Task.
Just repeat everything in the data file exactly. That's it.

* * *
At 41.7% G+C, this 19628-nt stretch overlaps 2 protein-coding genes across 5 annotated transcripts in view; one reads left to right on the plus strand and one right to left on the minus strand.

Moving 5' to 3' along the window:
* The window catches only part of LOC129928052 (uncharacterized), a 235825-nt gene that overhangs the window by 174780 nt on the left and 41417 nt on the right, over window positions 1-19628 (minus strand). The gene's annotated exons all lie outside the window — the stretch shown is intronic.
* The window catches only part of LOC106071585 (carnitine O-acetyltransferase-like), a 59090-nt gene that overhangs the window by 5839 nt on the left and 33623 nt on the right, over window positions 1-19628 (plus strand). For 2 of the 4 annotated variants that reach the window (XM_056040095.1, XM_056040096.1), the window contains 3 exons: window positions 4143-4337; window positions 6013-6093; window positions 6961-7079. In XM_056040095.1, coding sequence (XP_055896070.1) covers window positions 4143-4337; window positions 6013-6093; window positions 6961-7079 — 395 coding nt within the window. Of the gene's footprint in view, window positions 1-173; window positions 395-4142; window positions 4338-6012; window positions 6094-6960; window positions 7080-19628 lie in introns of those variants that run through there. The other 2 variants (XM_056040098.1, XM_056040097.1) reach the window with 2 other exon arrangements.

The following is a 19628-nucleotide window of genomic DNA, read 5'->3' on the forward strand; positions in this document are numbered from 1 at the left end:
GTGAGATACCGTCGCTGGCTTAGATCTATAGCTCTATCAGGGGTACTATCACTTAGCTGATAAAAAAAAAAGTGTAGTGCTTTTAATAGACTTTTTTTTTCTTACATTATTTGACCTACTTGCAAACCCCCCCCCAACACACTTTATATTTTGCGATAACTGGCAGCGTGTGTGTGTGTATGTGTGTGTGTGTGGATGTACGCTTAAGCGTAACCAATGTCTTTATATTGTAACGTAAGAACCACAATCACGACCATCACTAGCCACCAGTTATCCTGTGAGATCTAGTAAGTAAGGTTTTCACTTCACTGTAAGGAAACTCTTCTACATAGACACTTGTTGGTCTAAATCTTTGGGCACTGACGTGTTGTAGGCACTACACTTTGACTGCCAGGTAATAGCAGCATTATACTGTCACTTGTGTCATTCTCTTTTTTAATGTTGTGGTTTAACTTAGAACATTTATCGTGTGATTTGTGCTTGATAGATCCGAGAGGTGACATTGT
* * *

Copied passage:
At 41.7% G+C, this 19628-nt stretch overlaps 2 protein-coding genes across 5 annotated transcripts in view; one reads left to right on the plus strand and one right to left on the minus strand.

Moving 5' to 3' along the window:
* The window catches only part of LOC129928052 (uncharacterized), a 235825-nt gene that overhangs the window by 174780 nt on the left and 41417 nt on the right, over window positions 1-19628 (minus strand). The gene's annotated exons all lie outside the window — the stretch shown is intronic.
* The window catches only part of LOC106071585 (carnitine O-acetyltransferase-like), a 59090-nt gene that overhangs the window by 5839 nt on the left and 33623 nt on the right, over window positions 1-19628 (plus strand). For 2 of the 4 annotated variants that reach the window (XM_056040095.1, XM_056040096.1), the window contains 3 exons: window positions 4143-4337; window positions 6013-6093; window positions 6961-7079. In XM_056040095.1, coding sequence (XP_055896070.1) covers window positions 4143-4337; window positions 6013-6093; window positions 6961-7079 — 395 coding nt within the window. Of the gene's footprint in view, window positions 1-173; window positions 395-4142; window positions 4338-6012; window positions 6094-6960; window positions 7080-19628 lie in introns of those variants that run through there. The other 2 variants (XM_056040098.1, XM_056040097.1) reach the window with 2 other exon arrangements.

The following is a 19628-nucleotide window of genomic DNA, read 5'->3' on the forward strand; positions in this document are numbered from 1 at the left end:
GTGAGATACCGTCGCTGGCTTAGATCTATAGCTCTATCAGGGGTACTATCACTTAGCTGATAAAAAAAAAAGTGTAGTGCTTTTAATAGACTTTTTTTTTCTTACATTATTTGACCTACTTGCAAACCCCCCCCCAACACACTTTATATTTTGCGATAACTGGCAGCGTGTGTGTGTGTATGTGTGTGTGTGTGGATGTACGCTTAAGCGTAACCAATGTCTTTATATTGTAACGTAAGAACCACAATCACGACCATCACTAGCCACCAGTTATCCTGTGAGATCTAGTAAGTAAGGTTTTCACTTCACTGTAAGGAAACTCTTCTACATAGACACTTGTTGGTCTAAATCTTTGGGCACTGACGTGTTGTAGGCACTACACTTTGACTGCCAGGTAATAGCAGCATTATACTGTCACTTGTGTCATTCTCTTTTTTAATGTTGTGGTTTAACTTAGAACATTTATCGTGTGATTTGTGCTTGATAGATCCGAGAGGTGACATTGT